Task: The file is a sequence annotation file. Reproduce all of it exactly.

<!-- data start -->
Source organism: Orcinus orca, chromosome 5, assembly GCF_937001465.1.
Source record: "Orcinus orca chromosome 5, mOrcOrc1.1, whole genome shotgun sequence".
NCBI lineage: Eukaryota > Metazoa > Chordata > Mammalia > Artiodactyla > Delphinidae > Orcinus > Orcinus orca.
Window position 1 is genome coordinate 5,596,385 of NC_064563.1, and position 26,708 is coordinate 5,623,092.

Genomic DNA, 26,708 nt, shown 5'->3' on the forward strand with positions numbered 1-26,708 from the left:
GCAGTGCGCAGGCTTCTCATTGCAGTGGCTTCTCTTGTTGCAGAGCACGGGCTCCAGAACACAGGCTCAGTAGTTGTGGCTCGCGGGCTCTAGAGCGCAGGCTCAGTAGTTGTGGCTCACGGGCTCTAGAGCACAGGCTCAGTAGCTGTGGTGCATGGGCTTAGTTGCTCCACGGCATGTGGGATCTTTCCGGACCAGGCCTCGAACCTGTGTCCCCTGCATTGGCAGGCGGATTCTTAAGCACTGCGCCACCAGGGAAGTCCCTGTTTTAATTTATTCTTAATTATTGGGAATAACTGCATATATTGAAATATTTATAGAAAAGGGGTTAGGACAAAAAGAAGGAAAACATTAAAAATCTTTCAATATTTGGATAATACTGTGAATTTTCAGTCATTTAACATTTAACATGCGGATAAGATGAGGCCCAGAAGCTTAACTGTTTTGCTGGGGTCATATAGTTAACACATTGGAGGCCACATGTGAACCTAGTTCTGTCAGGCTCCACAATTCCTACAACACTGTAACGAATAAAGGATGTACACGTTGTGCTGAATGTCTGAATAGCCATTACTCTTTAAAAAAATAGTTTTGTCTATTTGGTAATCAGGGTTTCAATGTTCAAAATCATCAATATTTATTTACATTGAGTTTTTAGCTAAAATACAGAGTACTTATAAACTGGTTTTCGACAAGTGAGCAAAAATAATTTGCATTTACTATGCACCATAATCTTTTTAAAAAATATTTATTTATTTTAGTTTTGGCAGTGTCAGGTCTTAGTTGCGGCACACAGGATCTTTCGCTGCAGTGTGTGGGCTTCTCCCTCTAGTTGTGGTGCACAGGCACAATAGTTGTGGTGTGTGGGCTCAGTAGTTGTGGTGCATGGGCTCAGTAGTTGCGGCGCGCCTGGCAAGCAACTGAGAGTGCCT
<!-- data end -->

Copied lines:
Source organism: Orcinus orca, chromosome 5, assembly GCF_937001465.1.
Source record: "Orcinus orca chromosome 5, mOrcOrc1.1, whole genome shotgun sequence".
NCBI lineage: Eukaryota > Metazoa > Chordata > Mammalia > Artiodactyla > Delphinidae > Orcinus > Orcinus orca.
Window position 1 is genome coordinate 5,596,385 of NC_064563.1, and position 26,708 is coordinate 5,623,092.

Genomic DNA, 26,708 nt, shown 5'->3' on the forward strand with positions numbered 1-26,708 from the left:
GCAGTGCGCAGGCTTCTCATTGCAGTGGCTTCTCTTGTTGCAGAGCACGGGCTCCAGAACACAGGCTCAGTAGTTGTGGCTCGCGGGCTCTAGAGCGCAGGCTCAGTAGTTGTGGCTCACGGGCTCTAGAGCACAGGCTCAGTAGCTGTGGTGCATGGGCTTAGTTGCTCCACGGCATGTGGGATCTTTCCGGACCAGGCCTCGAACCTGTGTCCCCTGCATTGGCAGGCGGATTCTTAAGCACTGCGCCACCAGGGAAGTCCCTGTTTTAATTTATTCTTAATTATTGGGAATAACTGCATATATTGAAATATTTATAGAAAAGGGGTTAGGACAAAAAGAAGGAAAACATTAAAAATCTTTCAATATTTGGATAATACTGTGAATTTTCAGTCATTTAACATTTAACATGCGGATAAGATGAGGCCCAGAAGCTTAACTGTTTTGCTGGGGTCATATAGTTAACACATTGGAGGCCACATGTGAACCTAGTTCTGTCAGGCTCCACAATTCCTACAACACTGTAACGAATAAAGGATGTACACGTTGTGCTGAATGTCTGAATAGCCATTACTCTTTAAAAAAATAGTTTTGTCTATTTGGTAATCAGGGTTTCAATGTTCAAAATCATCAATATTTATTTACATTGAGTTTTTAGCTAAAATACAGAGTACTTATAAACTGGTTTTCGACAAGTGAGCAAAAATAATTTGCATTTACTATGCACCATAATCTTTTTAAAAAATATTTATTTATTTTAGTTTTGGCAGTGTCAGGTCTTAGTTGCGGCACACAGGATCTTTCGCTGCAGTGTGTGGGCTTCTCCCTCTAGTTGTGGTGCACAGGCACAATAGTTGTGGTGTGTGGGCTCAGTAGTTGTGGTGCATGGGCTCAGTAGTTGCGGCGCGCCTGGCAAGCAACTGAGAGTGCCT